first_imgYou have no right to claim accounts in your territory if you are not putting forth the effort to pursue them.The Planner: http://www.b2bsalestoolkit.comThe Training: http://www.b2bsalestraining.comlast_img


Djokovic says Wimbledon courts ‘not that great’ this year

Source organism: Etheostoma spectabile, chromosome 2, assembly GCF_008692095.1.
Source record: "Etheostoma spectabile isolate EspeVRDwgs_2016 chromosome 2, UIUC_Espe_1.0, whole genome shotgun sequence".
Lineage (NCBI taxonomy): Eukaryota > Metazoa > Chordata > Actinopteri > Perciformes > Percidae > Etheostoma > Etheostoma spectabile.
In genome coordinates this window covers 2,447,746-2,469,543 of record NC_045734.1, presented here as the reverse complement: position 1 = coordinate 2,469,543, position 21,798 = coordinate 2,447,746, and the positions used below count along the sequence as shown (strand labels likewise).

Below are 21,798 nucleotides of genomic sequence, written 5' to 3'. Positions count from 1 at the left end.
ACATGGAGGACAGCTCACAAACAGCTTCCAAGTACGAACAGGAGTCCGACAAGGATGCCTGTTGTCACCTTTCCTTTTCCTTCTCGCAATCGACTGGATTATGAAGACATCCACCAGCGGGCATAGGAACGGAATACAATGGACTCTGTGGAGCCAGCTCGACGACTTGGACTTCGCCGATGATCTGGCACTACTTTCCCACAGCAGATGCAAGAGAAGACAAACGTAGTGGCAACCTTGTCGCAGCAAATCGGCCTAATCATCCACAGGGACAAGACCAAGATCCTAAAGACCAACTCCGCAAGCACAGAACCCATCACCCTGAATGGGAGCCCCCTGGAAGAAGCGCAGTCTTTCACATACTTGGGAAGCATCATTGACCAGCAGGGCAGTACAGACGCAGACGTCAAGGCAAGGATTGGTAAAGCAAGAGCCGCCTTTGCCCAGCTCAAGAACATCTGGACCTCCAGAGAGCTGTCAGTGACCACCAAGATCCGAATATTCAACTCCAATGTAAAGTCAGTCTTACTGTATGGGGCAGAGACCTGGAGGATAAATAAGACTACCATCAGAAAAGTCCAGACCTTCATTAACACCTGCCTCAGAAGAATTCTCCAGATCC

first_imgMOST READ LOOK: Jane De Leon meets fellow ‘Darna’ Marian Rivera Members of the ground staff work on the baseline after play finished on center court on day eight at the Wimbledon Tennis Championships in London Tuesday, July 11, 2017. (AP Photo/Tim Ireland)LONDON — Bothered by what he called a “hole” at Centre Court, Novak Djokovic complained about the condition of the grass at Wimbledon on Tuesday.Djokovic, who defeated Adrian Mannarino in the fourth round, said the courts are among the worst he’s played on in his 13 years at the All England Club.ADVERTISEMENT Pagasa: Kammuri now a typhoon, may enter PAR by weekend Lacson: SEA Games fund put in foundation like ‘Napoles case’ LATEST STORIES “He wanted me to show him, so I showed him,” Djokovic said at a news conference. “His reaction wasn’t that great.”Mannarino, who had not played on Centre Court until he faced Djokovic, said his only concern about the surface was that he had to make sure he didn’t slip during the match.“To me, the Centre Court (was) really good, actually,” Mannarino said. “Maybe he was complaining a little bit, but compared to the other courts I’ve been playing on before, it was good.”Tuesday was the first day persistent rain moved over southwest London since Wimbledon started. Because of the dry conditions, the 18 courts saw nearly uninterrupted play over the first seven days of the tournament, which led to consistent wear.Neil Stubley, the club’s head of courts and horticulture, said on Saturday that the measurements his staff had taken over the first week of play showed that the grass was considered to be healthy and within the acceptable standards of use.ADVERTISEMENT Another vape smoker nabbed in Lucena Pacquiao: Until passion is gone, I’ll continue to fight El Nido residents told to vacate beach homescenter_img View comments He also expressed confidence that the surface at Centre Court would be able to hold up over the second week.Simona Halep, whose quarterfinal loss to Johanna Konta was the third match on Centre Court on Tuesday, said she didn’t notice the hole Djokovic had mentioned.And Djokovic said the issue wasn’t one of safety as much as it was about fair play.“Grass is probably the most demanding and complex surface for maintenance,” he said. “The more you play on it, the worse it actually gets, unfortunately.”Sports Related Videospowered by AdSparcRead Next China furious as Trump signs bills in support of Hong Kong Pagasa: Storm intensifies as it nears PAR Don’t miss out on the latest news and information. Ethel Booba on hotel’s clarification that ‘kikiam’ is ‘chicken sausage’: ‘Kung di pa pansinin, baka isipin nila ok lang’ Trending Articles PLAY LIST 00:50Trending Articles02:44Djokovic wins Laureus Sportsman of Year Award00:50Trending Articles02:49Robredo: True leaders perform well despite having ‘uninspiring’ boss02:42PH underwater hockey team aims to make waves in SEA Games01:44Philippines marks anniversary of massacre with calls for justice01:19Fire erupts in Barangay Tatalon in Quezon City01:07Trump talks impeachment while meeting NCAA athletes02:49World-class track facilities installed at NCC for SEA Games “(The) courts, honestly, are not that great this year and many players feel the same, but it is what it is,” Djokovic said in a television interview after his match ended. “I’m sure they’re trying their best, but I’ve played on better courts.”Djokovic, a three-time Wimbledon champion and 12-time Grand Slam winner, initially expressed his disappointment with the court condition following a third-round victory over Ernests Gulbis on Saturday.FEATURED STORIESSPORTSSEA Games: Biñan football stadium stands out in preparedness, completionSPORTSPrivate companies step in to help SEA Games hostingSPORTSWin or don’t eat: the Philippines’ poverty-driven, world-beating pool starsOn Tuesday, playing with the roof closed, Djokovic could be seen after points picking up or kicking away small portions of grass that had loosened up on the baseline.The second-seeded Serb lodged his disappointment with chair umpire Carlos Bernardes during the match and pointed out the issue afterward.last_img read more